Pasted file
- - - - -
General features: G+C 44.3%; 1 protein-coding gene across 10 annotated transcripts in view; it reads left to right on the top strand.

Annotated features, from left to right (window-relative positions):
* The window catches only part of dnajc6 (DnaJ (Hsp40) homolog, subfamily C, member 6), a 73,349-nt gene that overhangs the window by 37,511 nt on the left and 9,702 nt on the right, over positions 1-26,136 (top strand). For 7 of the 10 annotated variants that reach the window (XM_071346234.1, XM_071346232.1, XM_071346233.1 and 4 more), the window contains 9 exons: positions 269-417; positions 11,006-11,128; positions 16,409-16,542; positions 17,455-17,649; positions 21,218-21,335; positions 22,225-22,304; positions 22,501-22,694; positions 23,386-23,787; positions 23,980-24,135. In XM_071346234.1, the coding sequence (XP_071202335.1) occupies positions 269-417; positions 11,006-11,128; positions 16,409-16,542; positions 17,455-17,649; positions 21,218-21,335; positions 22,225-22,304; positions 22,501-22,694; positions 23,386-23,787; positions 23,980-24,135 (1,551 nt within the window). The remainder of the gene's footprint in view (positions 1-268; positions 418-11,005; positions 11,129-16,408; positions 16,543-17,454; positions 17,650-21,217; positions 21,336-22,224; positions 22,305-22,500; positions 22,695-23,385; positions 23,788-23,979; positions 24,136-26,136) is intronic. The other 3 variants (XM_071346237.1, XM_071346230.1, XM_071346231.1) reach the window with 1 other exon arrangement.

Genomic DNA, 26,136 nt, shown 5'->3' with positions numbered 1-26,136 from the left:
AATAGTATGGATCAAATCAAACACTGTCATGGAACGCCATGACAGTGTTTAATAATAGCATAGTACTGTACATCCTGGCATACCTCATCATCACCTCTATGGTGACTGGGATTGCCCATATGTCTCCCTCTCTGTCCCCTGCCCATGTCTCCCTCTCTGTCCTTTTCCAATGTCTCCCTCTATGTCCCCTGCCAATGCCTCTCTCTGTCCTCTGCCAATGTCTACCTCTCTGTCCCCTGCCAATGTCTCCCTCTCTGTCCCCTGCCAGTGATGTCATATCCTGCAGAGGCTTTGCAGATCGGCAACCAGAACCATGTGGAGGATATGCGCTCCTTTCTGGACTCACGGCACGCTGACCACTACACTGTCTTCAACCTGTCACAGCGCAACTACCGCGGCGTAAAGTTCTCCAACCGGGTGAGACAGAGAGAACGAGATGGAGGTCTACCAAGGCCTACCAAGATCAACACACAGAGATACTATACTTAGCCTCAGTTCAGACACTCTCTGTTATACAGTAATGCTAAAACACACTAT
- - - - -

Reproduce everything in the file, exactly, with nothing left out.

General features: G+C 44.3%; 1 protein-coding gene across 10 annotated transcripts in view; it reads left to right on the top strand.

Annotated features, from left to right (window-relative positions):
* The window catches only part of dnajc6 (DnaJ (Hsp40) homolog, subfamily C, member 6), a 73,349-nt gene that overhangs the window by 37,511 nt on the left and 9,702 nt on the right, over positions 1-26,136 (top strand). For 7 of the 10 annotated variants that reach the window (XM_071346234.1, XM_071346232.1, XM_071346233.1 and 4 more), the window contains 9 exons: positions 269-417; positions 11,006-11,128; positions 16,409-16,542; positions 17,455-17,649; positions 21,218-21,335; positions 22,225-22,304; positions 22,501-22,694; positions 23,386-23,787; positions 23,980-24,135. In XM_071346234.1, the coding sequence (XP_071202335.1) occupies positions 269-417; positions 11,006-11,128; positions 16,409-16,542; positions 17,455-17,649; positions 21,218-21,335; positions 22,225-22,304; positions 22,501-22,694; positions 23,386-23,787; positions 23,980-24,135 (1,551 nt within the window). The remainder of the gene's footprint in view (positions 1-268; positions 418-11,005; positions 11,129-16,408; positions 16,543-17,454; positions 17,650-21,217; positions 21,336-22,224; positions 22,305-22,500; positions 22,695-23,385; positions 23,788-23,979; positions 24,136-26,136) is intronic. The other 3 variants (XM_071346237.1, XM_071346230.1, XM_071346231.1) reach the window with 1 other exon arrangement.

Genomic DNA, 26,136 nt, shown 5'->3' with positions numbered 1-26,136 from the left:
AATAGTATGGATCAAATCAAACACTGTCATGGAACGCCATGACAGTGTTTAATAATAGCATAGTACTGTACATCCTGGCATACCTCATCATCACCTCTATGGTGACTGGGATTGCCCATATGTCTCCCTCTCTGTCCCCTGCCCATGTCTCCCTCTCTGTCCTTTTCCAATGTCTCCCTCTATGTCCCCTGCCAATGCCTCTCTCTGTCCTCTGCCAATGTCTACCTCTCTGTCCCCTGCCAATGTCTCCCTCTCTGTCCCCTGCCAGTGATGTCATATCCTGCAGAGGCTTTGCAGATCGGCAACCAGAACCATGTGGAGGATATGCGCTCCTTTCTGGACTCACGGCACGCTGACCACTACACTGTCTTCAACCTGTCACAGCGCAACTACCGCGGCGTAAAGTTCTCCAACCGGGTGAGACAGAGAGAACGAGATGGAGGTCTACCAAGGCCTACCAAGATCAACACACAGAGATACTATACTTAGCCTCAGTTCAGACACTCTCTGTTATACAGTAATGCTAAAACACACTAT